Congress appears to be stepping up to the plate to kill the Environmental Protection Agency’s and Army Corps of Engineers’ water rule (known as the “waters of the United States” or WOTUS rule). Lawmakers just need to bring it home by sending legislation to the president.
In doing so, Congress will be protecting Americans from environmental regulatory overreach that is an attack on property rights and bad for the environment.
The rule has a number of problems. Among them:
- It centralizes water policy in Washington, even though the Clean Water Act clearly protects the role and responsibility of states. States need to play a critical role because they are in the best position to determine the environmental needs of their waters.
- It is expansive in what the agencies consider to be waters that can be regulated by the federal government (i.e., jurisdictional waters), covering almost any type of water, from certain ditches to “streams” that are usually just dry land but hold water after heavy rain.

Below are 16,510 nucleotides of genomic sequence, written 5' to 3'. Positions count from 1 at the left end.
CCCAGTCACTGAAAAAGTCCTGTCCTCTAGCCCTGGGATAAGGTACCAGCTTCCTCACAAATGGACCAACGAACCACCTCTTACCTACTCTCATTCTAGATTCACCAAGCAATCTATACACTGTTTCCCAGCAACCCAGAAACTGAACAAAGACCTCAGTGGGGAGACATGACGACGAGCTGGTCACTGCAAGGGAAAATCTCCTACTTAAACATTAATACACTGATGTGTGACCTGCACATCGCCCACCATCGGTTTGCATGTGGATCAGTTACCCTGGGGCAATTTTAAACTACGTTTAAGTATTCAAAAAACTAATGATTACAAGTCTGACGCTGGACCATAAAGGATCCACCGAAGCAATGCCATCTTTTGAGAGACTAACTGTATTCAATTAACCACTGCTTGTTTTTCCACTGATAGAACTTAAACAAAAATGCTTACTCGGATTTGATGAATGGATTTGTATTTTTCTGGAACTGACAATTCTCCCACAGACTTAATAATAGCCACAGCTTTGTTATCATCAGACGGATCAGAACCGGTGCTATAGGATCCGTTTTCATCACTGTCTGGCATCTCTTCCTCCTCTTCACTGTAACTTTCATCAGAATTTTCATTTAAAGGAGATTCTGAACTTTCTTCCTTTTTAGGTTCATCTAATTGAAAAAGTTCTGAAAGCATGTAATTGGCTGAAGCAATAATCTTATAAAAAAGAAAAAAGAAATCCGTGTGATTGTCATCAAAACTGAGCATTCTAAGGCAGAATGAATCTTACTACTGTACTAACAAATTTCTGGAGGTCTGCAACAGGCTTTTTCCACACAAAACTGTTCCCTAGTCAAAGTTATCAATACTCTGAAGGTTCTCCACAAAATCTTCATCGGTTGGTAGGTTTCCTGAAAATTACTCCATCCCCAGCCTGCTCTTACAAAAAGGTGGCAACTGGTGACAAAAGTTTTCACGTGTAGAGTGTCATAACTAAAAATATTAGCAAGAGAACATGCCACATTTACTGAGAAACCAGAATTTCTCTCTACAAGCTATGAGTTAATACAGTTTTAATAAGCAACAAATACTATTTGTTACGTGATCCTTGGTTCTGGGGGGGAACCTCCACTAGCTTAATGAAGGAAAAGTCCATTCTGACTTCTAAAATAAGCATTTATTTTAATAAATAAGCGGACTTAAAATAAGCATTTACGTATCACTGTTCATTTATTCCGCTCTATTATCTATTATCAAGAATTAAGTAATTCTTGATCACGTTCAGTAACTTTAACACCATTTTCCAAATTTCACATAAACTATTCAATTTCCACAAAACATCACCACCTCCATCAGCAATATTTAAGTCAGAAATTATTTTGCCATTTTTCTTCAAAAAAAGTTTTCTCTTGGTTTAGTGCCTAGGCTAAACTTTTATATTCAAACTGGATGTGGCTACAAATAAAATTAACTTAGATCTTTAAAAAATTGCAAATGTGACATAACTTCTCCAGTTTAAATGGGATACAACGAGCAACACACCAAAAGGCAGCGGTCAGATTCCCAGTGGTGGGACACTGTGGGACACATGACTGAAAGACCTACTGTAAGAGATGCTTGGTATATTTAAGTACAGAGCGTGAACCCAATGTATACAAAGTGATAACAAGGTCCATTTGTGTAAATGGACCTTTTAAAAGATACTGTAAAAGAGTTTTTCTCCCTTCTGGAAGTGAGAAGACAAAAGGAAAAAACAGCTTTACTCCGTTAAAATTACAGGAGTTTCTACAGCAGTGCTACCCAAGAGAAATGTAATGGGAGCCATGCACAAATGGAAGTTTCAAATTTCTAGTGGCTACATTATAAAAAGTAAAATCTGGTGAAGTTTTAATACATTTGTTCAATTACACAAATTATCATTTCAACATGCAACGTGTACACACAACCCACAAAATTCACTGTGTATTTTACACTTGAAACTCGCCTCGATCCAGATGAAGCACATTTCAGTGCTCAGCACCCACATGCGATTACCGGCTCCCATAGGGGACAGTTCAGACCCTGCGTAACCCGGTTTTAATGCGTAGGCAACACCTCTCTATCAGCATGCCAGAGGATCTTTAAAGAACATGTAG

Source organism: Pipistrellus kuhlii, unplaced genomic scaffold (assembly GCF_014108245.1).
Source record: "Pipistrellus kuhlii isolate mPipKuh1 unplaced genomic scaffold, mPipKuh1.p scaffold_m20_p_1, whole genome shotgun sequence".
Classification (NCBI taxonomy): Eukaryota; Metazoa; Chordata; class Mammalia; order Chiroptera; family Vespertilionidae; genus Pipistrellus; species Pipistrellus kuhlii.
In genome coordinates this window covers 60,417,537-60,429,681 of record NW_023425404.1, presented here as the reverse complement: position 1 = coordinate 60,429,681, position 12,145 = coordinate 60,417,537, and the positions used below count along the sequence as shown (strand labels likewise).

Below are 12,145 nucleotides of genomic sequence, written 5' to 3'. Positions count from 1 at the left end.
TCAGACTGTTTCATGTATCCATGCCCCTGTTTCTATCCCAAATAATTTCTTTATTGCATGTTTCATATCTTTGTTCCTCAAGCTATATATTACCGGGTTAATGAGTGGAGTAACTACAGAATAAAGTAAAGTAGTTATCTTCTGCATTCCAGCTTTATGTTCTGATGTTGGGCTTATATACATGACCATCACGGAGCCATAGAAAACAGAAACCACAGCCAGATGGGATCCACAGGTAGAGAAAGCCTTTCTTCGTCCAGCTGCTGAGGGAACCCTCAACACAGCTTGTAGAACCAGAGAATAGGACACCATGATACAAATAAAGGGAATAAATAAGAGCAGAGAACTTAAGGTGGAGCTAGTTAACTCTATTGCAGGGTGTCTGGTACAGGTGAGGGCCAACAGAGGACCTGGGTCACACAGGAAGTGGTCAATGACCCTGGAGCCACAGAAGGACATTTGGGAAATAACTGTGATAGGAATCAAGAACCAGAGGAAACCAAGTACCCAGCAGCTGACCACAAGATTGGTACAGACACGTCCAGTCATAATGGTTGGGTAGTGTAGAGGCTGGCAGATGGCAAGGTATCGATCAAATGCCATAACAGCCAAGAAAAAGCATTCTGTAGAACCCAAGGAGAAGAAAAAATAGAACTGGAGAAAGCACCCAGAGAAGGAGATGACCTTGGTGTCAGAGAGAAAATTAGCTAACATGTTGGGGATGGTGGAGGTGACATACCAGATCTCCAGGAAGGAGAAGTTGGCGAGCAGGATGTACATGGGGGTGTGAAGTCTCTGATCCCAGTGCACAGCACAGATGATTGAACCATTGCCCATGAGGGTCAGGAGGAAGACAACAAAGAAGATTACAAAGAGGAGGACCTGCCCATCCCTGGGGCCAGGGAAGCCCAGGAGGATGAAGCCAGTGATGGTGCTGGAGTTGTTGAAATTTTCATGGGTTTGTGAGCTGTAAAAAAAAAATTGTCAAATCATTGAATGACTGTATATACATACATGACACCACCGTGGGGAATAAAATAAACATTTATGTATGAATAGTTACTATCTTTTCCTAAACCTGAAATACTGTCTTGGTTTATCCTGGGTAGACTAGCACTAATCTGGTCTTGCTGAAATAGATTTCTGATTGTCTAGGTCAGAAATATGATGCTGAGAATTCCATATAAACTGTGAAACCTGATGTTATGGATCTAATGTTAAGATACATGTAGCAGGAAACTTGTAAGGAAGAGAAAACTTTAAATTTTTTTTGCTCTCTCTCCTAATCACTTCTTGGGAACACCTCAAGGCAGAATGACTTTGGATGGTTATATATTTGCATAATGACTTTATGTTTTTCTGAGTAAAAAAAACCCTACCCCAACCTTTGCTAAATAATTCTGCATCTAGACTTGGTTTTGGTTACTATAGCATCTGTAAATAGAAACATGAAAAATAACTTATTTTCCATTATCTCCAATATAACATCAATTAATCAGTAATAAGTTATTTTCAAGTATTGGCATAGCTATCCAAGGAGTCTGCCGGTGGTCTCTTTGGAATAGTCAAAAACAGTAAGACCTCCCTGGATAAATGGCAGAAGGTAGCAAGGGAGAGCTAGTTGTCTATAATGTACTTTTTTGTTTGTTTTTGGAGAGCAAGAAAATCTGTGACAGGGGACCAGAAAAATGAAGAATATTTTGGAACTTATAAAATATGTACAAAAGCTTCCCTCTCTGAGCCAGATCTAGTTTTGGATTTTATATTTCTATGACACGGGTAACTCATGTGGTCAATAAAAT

- By deeming more waters “jurisdictional,” property owners will be required to secure far more permits for ordinary activities such as farming and building homes. Since the costs to secure permits can be excessive, property owners may simply choose not to engage in some of the activities at all.
- The rule is so vague that property owners will be “walking on eggshells” and may be wise to assume that unless expressly included in the agencies’ narrow (and limited) exemptions from regulation, a water is a jurisdictional water.
Legislators appear to be well aware of the major problems with the rule. The House has already passed legislation killing the WOTUS rule and requiring the agencies to start again, and the Senate has queued up a vote on a similar though more expansive bill on Tuesday.
Congress must rein in the EPA’s water rule.